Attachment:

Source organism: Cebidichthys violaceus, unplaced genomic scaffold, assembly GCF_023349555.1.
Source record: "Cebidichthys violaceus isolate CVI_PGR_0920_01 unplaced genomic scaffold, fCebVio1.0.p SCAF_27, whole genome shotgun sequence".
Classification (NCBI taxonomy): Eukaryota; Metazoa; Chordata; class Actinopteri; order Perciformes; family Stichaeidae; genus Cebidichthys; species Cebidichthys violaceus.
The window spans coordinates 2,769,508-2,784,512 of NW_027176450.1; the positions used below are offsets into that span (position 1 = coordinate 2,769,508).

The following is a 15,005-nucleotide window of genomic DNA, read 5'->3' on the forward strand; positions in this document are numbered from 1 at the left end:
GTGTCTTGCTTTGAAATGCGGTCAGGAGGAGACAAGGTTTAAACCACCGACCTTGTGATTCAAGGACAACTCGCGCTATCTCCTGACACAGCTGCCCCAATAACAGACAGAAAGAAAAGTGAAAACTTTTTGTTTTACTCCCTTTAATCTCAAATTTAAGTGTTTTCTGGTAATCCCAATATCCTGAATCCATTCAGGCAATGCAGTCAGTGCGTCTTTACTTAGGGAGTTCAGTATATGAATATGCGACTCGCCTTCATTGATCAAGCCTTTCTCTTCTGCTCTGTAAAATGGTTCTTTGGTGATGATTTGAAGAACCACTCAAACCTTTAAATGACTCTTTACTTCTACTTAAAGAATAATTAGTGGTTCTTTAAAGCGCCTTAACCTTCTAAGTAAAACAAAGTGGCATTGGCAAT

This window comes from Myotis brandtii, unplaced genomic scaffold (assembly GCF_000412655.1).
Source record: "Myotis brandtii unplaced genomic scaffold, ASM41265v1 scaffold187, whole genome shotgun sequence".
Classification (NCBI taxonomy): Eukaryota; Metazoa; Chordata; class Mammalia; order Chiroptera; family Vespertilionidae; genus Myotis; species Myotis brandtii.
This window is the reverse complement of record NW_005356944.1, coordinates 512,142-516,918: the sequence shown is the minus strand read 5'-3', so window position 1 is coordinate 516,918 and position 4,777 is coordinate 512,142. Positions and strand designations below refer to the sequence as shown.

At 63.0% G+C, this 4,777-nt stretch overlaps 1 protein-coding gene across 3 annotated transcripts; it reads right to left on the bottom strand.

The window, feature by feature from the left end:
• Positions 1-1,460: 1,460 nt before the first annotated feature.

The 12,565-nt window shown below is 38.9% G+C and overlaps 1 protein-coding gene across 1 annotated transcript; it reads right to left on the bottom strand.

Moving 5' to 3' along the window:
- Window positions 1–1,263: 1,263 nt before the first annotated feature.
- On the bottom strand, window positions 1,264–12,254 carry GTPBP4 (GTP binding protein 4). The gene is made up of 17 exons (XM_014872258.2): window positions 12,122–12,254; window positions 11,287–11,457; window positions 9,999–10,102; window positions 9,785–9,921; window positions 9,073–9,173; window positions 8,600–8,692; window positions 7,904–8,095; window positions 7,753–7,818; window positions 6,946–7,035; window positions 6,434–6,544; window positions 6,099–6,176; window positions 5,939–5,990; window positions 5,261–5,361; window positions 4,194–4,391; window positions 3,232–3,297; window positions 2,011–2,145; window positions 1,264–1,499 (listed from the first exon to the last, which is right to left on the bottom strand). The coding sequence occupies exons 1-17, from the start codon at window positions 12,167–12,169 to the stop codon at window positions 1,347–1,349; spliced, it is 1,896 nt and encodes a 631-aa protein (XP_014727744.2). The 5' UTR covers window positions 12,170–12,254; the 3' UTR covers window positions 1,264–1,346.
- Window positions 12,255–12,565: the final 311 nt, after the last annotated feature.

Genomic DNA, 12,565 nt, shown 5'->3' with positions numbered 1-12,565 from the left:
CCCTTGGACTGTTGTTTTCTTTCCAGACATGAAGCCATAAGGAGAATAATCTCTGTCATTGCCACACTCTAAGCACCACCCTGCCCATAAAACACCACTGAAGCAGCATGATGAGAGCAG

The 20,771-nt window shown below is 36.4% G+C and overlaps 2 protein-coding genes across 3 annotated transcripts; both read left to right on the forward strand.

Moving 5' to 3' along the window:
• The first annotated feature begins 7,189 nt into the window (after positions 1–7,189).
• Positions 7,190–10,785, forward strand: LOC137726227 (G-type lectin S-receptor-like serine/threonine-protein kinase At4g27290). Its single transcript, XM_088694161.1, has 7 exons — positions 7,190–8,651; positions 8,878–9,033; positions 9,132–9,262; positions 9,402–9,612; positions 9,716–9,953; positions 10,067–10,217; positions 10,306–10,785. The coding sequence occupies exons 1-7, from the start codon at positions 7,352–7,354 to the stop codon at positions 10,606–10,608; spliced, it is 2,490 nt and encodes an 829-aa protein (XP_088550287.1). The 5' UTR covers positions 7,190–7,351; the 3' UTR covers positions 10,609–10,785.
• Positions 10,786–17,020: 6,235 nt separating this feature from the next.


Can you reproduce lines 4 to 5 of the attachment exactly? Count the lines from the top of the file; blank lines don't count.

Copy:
The window spans coordinates 2,769,508-2,784,512 of NW_027176450.1; the positions used below are offsets into that span (position 1 = coordinate 2,769,508).

The following is a 15,005-nucleotide window of genomic DNA, read 5'->3' on the forward strand; positions in this document are numbered from 1 at the left end: